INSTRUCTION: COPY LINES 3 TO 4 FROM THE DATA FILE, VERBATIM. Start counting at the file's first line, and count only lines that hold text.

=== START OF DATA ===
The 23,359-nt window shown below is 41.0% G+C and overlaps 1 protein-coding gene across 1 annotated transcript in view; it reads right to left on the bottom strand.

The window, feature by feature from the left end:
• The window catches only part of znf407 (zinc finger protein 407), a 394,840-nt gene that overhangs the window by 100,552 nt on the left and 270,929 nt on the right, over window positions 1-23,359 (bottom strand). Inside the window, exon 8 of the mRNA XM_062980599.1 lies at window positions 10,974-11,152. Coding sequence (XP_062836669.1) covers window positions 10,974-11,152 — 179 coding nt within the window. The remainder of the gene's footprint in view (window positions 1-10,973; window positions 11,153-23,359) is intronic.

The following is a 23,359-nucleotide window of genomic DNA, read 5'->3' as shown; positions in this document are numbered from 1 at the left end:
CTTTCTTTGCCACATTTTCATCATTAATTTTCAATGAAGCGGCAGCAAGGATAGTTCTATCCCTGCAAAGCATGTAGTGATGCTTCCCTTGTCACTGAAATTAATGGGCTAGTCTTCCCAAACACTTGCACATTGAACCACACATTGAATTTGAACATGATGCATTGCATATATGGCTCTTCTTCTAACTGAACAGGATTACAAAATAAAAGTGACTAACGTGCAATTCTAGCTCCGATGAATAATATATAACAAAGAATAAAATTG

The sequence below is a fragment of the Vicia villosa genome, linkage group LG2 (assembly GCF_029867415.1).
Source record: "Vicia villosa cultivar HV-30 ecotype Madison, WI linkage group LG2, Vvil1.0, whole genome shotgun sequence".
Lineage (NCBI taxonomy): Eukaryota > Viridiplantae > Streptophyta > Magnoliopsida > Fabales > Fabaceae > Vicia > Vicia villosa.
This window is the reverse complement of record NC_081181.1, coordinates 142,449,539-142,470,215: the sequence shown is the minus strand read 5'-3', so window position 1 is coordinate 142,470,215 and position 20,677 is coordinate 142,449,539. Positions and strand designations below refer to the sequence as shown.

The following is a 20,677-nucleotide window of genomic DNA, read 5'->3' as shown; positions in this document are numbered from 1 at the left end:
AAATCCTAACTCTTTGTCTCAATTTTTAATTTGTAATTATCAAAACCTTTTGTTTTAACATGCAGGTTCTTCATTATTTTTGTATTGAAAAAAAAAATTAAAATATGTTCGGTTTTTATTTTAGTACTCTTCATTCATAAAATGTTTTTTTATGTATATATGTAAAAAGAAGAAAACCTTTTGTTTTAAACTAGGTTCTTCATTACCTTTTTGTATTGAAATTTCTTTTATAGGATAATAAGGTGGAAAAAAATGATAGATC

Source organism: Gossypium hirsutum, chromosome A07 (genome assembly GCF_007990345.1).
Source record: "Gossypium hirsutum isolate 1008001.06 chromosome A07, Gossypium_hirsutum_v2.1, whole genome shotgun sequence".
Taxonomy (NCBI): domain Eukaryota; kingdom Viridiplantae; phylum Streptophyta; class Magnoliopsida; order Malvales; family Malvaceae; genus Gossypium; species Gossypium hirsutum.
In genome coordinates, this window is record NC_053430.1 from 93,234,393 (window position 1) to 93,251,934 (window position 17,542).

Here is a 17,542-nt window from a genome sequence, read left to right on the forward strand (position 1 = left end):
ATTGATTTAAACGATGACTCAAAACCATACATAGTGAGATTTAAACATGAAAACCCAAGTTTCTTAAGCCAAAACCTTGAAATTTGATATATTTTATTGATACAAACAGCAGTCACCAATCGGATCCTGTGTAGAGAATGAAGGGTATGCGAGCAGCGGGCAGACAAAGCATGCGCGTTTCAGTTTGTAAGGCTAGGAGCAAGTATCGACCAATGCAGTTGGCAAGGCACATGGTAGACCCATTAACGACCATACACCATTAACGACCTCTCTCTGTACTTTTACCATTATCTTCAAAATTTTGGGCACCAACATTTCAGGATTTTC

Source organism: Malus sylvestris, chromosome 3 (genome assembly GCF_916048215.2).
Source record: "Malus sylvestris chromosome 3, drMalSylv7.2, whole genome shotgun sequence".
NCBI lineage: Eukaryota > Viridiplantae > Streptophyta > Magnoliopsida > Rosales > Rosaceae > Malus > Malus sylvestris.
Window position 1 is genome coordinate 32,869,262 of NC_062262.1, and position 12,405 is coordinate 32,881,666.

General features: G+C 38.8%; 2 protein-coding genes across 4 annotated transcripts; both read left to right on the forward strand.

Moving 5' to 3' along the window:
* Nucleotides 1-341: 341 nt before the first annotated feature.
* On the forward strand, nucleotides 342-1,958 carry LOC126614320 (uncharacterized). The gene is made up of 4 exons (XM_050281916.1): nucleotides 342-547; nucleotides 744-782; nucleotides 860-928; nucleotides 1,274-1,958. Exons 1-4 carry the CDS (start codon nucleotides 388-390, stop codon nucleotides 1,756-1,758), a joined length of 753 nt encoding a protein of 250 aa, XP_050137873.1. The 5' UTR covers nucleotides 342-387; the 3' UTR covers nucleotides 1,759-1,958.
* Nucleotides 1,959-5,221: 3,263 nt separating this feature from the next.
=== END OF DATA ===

• The window catches only part of znf407 (zinc finger protein 407), a 394,840-nt gene that overhangs the window by 100,552 nt on the left and 270,929 nt on the right, over window positions 1-23,359 (bottom strand). Inside the window, exon 8 of the mRNA XM_062980599.1 lies at window positions 10,974-11,152. Coding sequence (XP_062836669.1) covers window positions 10,974-11,152 — 179 coding nt within the window. The remainder of the gene's footprint in view (window positions 1-10,973; window positions 11,153-23,359) is intronic.

The following is a 23,359-nucleotide window of genomic DNA, read 5'->3' as shown; positions in this document are numbered from 1 at the left end: